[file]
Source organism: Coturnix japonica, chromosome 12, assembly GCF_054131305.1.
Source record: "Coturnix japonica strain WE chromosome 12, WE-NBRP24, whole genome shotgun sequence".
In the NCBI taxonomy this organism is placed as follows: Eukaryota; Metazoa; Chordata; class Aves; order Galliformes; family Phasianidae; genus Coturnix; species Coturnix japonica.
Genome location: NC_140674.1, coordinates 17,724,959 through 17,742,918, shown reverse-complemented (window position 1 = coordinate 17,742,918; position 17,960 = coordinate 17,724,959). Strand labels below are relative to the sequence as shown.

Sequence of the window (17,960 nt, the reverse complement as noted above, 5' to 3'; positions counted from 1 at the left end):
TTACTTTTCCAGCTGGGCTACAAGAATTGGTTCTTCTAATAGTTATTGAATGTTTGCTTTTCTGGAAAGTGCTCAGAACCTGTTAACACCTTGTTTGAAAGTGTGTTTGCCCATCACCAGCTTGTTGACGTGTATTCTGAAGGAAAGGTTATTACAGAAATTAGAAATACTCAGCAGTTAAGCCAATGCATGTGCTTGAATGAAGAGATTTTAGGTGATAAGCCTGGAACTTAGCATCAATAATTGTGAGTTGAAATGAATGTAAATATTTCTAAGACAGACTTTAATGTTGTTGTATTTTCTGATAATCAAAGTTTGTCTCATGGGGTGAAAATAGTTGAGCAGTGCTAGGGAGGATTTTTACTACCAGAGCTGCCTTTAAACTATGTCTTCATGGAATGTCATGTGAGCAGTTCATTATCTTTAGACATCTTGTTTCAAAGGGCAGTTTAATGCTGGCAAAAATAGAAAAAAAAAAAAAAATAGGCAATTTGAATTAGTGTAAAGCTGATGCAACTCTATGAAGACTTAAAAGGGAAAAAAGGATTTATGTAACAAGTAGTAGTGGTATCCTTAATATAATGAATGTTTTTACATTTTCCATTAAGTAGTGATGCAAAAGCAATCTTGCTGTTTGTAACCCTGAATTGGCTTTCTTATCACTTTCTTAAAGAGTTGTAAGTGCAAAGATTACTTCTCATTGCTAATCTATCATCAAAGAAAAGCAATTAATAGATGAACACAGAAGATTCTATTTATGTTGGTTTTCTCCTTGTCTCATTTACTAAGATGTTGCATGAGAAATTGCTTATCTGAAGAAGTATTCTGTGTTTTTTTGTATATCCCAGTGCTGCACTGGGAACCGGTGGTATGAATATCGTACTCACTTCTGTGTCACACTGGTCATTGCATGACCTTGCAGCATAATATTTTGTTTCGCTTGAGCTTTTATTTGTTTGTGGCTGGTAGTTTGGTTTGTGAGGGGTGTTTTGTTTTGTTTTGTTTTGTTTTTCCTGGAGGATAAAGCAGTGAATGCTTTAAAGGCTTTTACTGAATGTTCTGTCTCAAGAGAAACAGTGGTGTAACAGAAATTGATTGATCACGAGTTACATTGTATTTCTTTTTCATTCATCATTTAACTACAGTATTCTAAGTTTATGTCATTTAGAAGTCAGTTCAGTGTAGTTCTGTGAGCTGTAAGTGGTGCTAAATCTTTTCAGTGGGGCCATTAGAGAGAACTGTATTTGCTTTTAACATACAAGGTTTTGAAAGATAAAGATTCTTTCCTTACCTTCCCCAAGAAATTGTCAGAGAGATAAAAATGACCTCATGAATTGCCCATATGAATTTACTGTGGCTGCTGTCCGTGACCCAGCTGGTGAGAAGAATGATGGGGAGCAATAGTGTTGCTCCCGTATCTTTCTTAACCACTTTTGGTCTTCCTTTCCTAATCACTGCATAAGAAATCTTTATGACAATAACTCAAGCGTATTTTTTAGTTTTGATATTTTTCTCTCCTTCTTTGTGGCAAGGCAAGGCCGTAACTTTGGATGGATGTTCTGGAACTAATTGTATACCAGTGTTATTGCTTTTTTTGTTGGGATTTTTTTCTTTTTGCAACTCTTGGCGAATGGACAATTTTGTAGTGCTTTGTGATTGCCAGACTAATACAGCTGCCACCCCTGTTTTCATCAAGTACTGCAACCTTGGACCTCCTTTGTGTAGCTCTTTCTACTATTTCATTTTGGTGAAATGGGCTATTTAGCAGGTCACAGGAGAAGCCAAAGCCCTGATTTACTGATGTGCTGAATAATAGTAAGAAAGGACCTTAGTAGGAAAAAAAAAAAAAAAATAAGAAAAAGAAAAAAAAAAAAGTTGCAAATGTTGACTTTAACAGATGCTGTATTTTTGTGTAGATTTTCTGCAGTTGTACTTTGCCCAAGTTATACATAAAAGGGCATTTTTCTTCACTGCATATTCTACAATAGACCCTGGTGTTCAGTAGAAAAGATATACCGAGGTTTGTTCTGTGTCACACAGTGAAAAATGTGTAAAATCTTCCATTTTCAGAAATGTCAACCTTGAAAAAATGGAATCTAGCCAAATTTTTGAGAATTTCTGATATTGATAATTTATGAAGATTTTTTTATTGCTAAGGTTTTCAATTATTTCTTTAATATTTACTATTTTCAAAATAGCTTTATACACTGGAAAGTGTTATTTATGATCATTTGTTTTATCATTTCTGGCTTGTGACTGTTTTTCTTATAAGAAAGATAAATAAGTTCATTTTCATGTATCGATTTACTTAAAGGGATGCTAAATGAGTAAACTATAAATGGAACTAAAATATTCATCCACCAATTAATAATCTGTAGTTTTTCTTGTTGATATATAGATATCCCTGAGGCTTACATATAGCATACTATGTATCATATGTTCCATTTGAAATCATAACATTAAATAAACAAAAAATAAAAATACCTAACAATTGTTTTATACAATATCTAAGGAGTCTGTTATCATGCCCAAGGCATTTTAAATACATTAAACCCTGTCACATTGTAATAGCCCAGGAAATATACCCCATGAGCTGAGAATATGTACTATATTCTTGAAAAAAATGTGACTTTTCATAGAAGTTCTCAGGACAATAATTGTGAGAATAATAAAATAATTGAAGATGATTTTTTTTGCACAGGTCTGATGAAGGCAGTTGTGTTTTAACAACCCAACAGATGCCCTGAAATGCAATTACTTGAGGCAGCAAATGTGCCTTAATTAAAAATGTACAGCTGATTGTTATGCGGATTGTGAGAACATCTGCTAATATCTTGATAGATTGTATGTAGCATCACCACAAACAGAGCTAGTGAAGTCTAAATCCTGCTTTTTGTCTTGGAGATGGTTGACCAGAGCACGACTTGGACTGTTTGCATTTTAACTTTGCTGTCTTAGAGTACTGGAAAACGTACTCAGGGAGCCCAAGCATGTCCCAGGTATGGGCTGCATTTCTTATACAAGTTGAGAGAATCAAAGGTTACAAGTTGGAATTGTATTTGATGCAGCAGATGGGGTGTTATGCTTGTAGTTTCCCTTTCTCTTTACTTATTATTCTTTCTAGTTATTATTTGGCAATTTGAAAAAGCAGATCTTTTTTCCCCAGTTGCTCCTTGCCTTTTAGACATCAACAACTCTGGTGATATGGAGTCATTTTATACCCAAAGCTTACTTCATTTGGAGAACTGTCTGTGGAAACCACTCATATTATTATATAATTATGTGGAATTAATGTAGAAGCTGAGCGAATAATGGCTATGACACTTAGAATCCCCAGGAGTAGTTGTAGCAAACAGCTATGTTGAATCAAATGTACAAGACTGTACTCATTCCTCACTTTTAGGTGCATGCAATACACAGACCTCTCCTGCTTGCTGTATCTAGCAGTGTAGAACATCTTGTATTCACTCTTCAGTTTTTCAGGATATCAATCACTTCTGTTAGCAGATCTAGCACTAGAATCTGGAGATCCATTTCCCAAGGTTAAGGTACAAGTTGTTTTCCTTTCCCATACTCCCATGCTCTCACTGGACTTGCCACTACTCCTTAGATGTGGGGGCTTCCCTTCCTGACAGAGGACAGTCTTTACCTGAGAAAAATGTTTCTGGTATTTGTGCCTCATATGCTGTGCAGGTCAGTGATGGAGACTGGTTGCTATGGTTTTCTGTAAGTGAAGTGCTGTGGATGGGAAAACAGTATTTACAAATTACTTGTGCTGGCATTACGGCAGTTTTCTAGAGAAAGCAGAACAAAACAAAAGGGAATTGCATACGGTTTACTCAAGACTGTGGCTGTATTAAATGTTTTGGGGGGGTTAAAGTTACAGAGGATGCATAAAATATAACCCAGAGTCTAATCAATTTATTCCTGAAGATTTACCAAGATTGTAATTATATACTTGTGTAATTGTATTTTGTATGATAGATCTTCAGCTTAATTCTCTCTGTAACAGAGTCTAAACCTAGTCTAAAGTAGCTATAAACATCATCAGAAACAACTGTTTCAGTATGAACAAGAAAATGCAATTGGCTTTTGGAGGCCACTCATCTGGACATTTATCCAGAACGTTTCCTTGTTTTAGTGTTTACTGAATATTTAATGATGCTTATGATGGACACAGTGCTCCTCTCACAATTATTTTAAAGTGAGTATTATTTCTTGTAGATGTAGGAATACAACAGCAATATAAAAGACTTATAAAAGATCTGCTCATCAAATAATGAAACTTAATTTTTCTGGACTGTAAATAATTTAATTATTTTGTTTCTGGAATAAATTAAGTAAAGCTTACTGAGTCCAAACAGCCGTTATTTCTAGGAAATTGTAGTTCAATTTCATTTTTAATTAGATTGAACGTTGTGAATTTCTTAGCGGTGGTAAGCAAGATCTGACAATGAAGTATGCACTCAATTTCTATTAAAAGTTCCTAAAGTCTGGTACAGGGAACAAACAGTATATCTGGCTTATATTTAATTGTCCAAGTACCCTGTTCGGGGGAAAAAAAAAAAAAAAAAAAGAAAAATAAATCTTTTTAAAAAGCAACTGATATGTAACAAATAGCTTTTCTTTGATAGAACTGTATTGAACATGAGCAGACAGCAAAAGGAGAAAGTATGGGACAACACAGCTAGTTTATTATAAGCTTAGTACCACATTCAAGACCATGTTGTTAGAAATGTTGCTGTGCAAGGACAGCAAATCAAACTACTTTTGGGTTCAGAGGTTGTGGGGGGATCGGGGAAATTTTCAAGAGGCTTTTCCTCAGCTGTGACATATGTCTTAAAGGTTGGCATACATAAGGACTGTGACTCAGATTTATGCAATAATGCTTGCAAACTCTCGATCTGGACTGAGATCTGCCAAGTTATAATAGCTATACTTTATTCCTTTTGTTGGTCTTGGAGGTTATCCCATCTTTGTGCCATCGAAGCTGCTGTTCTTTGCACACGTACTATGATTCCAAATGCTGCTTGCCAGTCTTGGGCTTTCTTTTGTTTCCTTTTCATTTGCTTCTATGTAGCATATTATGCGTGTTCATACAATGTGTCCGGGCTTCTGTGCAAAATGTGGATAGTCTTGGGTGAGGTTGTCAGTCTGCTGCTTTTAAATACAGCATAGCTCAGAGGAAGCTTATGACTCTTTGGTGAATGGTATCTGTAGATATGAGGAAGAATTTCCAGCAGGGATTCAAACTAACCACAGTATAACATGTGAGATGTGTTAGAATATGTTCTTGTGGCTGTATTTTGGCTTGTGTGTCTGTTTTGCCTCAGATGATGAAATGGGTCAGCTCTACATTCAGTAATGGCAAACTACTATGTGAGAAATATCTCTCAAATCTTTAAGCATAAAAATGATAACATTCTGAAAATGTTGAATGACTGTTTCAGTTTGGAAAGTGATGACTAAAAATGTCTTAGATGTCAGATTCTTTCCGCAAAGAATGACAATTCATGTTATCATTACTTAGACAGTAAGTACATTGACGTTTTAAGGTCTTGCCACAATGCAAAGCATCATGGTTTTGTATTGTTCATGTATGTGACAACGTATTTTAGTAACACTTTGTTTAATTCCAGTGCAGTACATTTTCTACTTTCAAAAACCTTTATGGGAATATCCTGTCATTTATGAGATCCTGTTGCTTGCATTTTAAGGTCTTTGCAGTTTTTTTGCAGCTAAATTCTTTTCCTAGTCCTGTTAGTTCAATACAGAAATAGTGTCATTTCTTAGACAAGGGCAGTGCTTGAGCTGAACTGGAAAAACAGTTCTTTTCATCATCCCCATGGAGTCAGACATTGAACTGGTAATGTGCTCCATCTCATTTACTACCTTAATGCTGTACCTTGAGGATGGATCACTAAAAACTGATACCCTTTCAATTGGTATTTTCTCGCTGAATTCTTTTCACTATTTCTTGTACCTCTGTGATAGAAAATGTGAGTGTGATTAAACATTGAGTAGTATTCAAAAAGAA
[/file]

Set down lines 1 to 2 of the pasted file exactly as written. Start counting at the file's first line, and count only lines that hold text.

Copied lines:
Source organism: Coturnix japonica, chromosome 12, assembly GCF_054131305.1.
Source record: "Coturnix japonica strain WE chromosome 12, WE-NBRP24, whole genome shotgun sequence".